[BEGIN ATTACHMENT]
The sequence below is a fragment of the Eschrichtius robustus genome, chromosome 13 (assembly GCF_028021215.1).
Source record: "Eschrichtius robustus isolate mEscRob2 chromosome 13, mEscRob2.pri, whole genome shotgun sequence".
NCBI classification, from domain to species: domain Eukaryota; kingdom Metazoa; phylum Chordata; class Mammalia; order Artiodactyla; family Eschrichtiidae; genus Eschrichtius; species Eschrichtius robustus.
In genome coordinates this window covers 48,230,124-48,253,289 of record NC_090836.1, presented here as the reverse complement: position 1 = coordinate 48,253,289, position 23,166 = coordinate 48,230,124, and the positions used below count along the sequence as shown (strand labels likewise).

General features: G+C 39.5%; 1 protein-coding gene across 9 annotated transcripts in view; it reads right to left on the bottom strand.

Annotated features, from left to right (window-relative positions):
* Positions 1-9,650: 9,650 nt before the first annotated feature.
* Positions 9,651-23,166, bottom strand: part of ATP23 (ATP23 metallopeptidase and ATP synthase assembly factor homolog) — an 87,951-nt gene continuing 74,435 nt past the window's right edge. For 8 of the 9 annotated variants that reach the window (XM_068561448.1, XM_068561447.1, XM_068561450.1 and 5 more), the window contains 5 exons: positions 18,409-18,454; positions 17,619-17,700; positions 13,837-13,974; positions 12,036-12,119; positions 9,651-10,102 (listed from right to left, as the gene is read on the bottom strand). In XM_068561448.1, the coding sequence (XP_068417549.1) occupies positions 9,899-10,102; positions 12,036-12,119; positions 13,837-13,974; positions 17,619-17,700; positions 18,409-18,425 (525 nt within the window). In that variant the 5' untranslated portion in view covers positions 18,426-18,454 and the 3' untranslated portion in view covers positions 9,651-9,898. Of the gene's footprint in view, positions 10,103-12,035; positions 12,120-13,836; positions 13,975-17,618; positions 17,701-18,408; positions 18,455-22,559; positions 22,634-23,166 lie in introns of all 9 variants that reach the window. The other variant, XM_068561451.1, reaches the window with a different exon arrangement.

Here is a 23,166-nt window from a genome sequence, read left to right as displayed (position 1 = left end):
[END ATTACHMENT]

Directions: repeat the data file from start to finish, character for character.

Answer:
The sequence below is a fragment of the Eschrichtius robustus genome, chromosome 13 (assembly GCF_028021215.1).
Source record: "Eschrichtius robustus isolate mEscRob2 chromosome 13, mEscRob2.pri, whole genome shotgun sequence".
NCBI classification, from domain to species: domain Eukaryota; kingdom Metazoa; phylum Chordata; class Mammalia; order Artiodactyla; family Eschrichtiidae; genus Eschrichtius; species Eschrichtius robustus.
In genome coordinates this window covers 48,230,124-48,253,289 of record NC_090836.1, presented here as the reverse complement: position 1 = coordinate 48,253,289, position 23,166 = coordinate 48,230,124, and the positions used below count along the sequence as shown (strand labels likewise).

General features: G+C 39.5%; 1 protein-coding gene across 9 annotated transcripts in view; it reads right to left on the bottom strand.

Annotated features, from left to right (window-relative positions):
* Positions 1-9,650: 9,650 nt before the first annotated feature.
* Positions 9,651-23,166, bottom strand: part of ATP23 (ATP23 metallopeptidase and ATP synthase assembly factor homolog) — an 87,951-nt gene continuing 74,435 nt past the window's right edge. For 8 of the 9 annotated variants that reach the window (XM_068561448.1, XM_068561447.1, XM_068561450.1 and 5 more), the window contains 5 exons: positions 18,409-18,454; positions 17,619-17,700; positions 13,837-13,974; positions 12,036-12,119; positions 9,651-10,102 (listed from right to left, as the gene is read on the bottom strand). In XM_068561448.1, the coding sequence (XP_068417549.1) occupies positions 9,899-10,102; positions 12,036-12,119; positions 13,837-13,974; positions 17,619-17,700; positions 18,409-18,425 (525 nt within the window). In that variant the 5' untranslated portion in view covers positions 18,426-18,454 and the 3' untranslated portion in view covers positions 9,651-9,898. Of the gene's footprint in view, positions 10,103-12,035; positions 12,120-13,836; positions 13,975-17,618; positions 17,701-18,408; positions 18,455-22,559; positions 22,634-23,166 lie in introns of all 9 variants that reach the window. The other variant, XM_068561451.1, reaches the window with a different exon arrangement.

Here is a 23,166-nt window from a genome sequence, read left to right as displayed (position 1 = left end):